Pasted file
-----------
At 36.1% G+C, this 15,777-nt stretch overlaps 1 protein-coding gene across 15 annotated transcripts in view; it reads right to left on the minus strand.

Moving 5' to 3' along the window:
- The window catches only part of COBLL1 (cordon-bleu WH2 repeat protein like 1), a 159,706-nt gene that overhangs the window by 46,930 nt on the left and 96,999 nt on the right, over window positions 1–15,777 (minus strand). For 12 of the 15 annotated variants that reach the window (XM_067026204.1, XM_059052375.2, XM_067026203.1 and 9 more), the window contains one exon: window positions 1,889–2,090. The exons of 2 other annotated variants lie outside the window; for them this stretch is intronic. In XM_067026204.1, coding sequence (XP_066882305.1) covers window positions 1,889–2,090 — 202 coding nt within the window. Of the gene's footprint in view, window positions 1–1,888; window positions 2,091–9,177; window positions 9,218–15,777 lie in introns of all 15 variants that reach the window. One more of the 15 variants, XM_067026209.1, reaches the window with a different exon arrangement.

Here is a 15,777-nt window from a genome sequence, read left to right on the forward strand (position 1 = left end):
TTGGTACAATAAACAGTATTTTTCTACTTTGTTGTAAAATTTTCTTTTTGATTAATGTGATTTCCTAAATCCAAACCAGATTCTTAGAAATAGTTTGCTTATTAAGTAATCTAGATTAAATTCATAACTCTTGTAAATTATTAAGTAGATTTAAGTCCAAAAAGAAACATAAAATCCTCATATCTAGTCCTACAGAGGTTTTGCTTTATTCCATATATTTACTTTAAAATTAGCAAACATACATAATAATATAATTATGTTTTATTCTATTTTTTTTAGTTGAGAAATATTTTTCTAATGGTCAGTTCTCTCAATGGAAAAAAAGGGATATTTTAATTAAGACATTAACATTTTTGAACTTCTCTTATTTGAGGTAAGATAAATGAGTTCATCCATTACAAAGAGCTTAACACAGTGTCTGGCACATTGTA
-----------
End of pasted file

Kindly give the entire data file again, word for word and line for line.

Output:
At 36.1% G+C, this 15,777-nt stretch overlaps 1 protein-coding gene across 15 annotated transcripts in view; it reads right to left on the minus strand.

Moving 5' to 3' along the window:
- The window catches only part of COBLL1 (cordon-bleu WH2 repeat protein like 1), a 159,706-nt gene that overhangs the window by 46,930 nt on the left and 96,999 nt on the right, over window positions 1–15,777 (minus strand). For 12 of the 15 annotated variants that reach the window (XM_067026204.1, XM_059052375.2, XM_067026203.1 and 9 more), the window contains one exon: window positions 1,889–2,090. The exons of 2 other annotated variants lie outside the window; for them this stretch is intronic. In XM_067026204.1, coding sequence (XP_066882305.1) covers window positions 1,889–2,090 — 202 coding nt within the window. Of the gene's footprint in view, window positions 1–1,888; window positions 2,091–9,177; window positions 9,218–15,777 lie in introns of all 15 variants that reach the window. One more of the 15 variants, XM_067026209.1, reaches the window with a different exon arrangement.

Here is a 15,777-nt window from a genome sequence, read left to right on the forward strand (position 1 = left end):
TTGGTACAATAAACAGTATTTTTCTACTTTGTTGTAAAATTTTCTTTTTGATTAATGTGATTTCCTAAATCCAAACCAGATTCTTAGAAATAGTTTGCTTATTAAGTAATCTAGATTAAATTCATAACTCTTGTAAATTATTAAGTAGATTTAAGTCCAAAAAGAAACATAAAATCCTCATATCTAGTCCTACAGAGGTTTTGCTTTATTCCATATATTTACTTTAAAATTAGCAAACATACATAATAATATAATTATGTTTTATTCTATTTTTTTTAGTTGAGAAATATTTTTCTAATGGTCAGTTCTCTCAATGGAAAAAAAGGGATATTTTAATTAAGACATTAACATTTTTGAACTTCTCTTATTTGAGGTAAGATAAATGAGTTCATCCATTACAAAGAGCTTAACACAGTGTCTGGCACATTGTA